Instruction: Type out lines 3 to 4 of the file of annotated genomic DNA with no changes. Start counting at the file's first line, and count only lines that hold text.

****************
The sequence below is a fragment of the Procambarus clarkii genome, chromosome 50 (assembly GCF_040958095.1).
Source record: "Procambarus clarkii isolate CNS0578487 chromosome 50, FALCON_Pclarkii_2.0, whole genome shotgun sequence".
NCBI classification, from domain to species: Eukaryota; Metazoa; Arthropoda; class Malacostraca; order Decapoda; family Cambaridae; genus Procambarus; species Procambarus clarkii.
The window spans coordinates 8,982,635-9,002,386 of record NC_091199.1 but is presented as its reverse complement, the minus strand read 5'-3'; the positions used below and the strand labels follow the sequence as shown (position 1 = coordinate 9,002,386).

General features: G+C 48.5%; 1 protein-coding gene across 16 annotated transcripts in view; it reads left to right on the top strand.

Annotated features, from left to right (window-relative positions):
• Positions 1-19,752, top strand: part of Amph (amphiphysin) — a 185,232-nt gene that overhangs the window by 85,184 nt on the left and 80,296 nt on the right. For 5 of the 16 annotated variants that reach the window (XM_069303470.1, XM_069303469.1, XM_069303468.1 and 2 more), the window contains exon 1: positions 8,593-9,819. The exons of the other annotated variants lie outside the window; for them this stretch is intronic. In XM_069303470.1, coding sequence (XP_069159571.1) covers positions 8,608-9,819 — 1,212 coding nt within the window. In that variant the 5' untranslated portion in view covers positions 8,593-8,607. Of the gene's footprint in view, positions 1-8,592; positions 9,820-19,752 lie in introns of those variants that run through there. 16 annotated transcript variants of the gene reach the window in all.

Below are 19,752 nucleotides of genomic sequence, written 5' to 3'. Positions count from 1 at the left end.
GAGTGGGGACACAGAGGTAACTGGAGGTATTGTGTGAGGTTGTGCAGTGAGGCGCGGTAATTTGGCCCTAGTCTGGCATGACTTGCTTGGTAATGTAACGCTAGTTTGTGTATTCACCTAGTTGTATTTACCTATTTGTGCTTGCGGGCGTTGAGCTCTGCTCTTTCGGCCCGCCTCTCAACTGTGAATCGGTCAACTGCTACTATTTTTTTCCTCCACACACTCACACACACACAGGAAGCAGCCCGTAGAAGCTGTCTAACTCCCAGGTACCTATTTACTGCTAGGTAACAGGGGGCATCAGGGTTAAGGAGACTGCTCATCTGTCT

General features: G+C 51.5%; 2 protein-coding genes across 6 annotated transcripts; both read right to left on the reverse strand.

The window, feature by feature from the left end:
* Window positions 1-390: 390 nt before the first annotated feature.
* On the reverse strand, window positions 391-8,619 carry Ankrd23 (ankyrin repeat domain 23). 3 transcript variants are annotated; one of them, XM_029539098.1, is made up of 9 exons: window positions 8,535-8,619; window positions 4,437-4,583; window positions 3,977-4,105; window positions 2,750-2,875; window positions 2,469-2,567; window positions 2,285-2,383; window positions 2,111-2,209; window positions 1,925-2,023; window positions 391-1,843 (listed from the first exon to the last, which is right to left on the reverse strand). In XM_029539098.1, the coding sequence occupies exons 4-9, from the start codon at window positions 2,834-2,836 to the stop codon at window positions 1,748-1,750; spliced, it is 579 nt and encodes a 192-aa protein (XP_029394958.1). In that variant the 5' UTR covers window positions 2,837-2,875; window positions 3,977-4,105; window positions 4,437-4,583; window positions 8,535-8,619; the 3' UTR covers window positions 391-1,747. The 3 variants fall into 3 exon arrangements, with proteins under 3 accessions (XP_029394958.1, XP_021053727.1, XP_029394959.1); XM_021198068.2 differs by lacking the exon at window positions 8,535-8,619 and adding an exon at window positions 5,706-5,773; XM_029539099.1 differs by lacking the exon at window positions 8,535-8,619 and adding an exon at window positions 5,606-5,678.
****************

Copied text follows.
NCBI classification, from domain to species: Eukaryota; Metazoa; Arthropoda; class Malacostraca; order Decapoda; family Cambaridae; genus Procambarus; species Procambarus clarkii.
The window spans coordinates 8,982,635-9,002,386 of record NC_091199.1 but is presented as its reverse complement, the minus strand read 5'-3'; the positions used below and the strand labels follow the sequence as shown (position 1 = coordinate 9,002,386).